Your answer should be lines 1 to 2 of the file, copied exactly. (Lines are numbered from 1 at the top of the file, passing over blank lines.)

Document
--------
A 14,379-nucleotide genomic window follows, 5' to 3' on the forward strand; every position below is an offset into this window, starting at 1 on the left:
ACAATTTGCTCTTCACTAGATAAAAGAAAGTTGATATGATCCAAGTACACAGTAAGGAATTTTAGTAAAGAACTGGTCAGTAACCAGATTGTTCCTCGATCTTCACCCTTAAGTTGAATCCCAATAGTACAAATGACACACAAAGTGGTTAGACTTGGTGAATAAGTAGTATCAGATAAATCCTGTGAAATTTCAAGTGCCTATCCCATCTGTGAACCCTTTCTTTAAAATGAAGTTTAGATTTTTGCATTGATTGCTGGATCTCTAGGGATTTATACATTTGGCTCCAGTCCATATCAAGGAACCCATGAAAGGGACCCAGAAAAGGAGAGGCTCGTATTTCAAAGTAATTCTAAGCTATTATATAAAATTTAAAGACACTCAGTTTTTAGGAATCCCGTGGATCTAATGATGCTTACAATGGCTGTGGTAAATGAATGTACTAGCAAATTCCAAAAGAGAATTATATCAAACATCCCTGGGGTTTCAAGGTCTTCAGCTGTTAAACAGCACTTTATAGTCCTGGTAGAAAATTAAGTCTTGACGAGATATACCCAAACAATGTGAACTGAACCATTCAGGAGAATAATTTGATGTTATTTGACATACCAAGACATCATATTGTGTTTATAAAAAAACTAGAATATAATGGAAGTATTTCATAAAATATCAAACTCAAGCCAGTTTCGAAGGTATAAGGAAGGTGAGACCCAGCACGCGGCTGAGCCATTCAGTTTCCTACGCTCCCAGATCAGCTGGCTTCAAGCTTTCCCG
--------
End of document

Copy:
A 14,379-nucleotide genomic window follows, 5' to 3' on the forward strand; every position below is an offset into this window, starting at 1 on the left:
ACAATTTGCTCTTCACTAGATAAAAGAAAGTTGATATGATCCAAGTACACAGTAAGGAATTTTAGTAAAGAACTGGTCAGTAACCAGATTGTTCCTCGATCTTCACCCTTAAGTTGAATCCCAATAGTACAAATGACACACAAAGTGGTTAGACTTGGTGAATAAGTAGTATCAGATAAATCCTGTGAAATTTCAAGTGCCTATCCCATCTGTGAACCCTTTCTTTAAAATGAAGTTTAGATTTTTGCATTGATTGCTGGATCTCTAGGGATTTATACATTTGGCTCCAGTCCATATCAAGGAACCCATGAAAGGGACCCAGAAAAGGAGAGGCTCGTATTTCAAAGTAATTCTAAGCTATTATATAAAATTTAAAGACACTCAGTTTTTAGGAATCCCGTGGATCTAATGATGCTTACAATGGCTGTGGTAAATGAATGTACTAGCAAATTCCAAAAGAGAATTATATCAAACATCCCTGGGGTTTCAAGGTCTTCAGCTGTTAAACAGCACTTTATAGTCCTGGTAGAAAATTAAGTCTTGACGAGATATACCCAAACAATGTGAACTGAACCATTCAGGAGAATAATTTGATGTTATTTGACATACCAAGACATCATATTGTGTTTATAAAAAAACTAGAATATAATGGAAGTATTTCATAAAATATCAAACTCAAGCCAGTTTCGAAGGTATAAGGAAGGTGAGACCCAGCACGCGGCTGAGCCATTCAGTTTCCTACGCTCCCAGATCAGCTGGCTTCAAGCTTTCCCG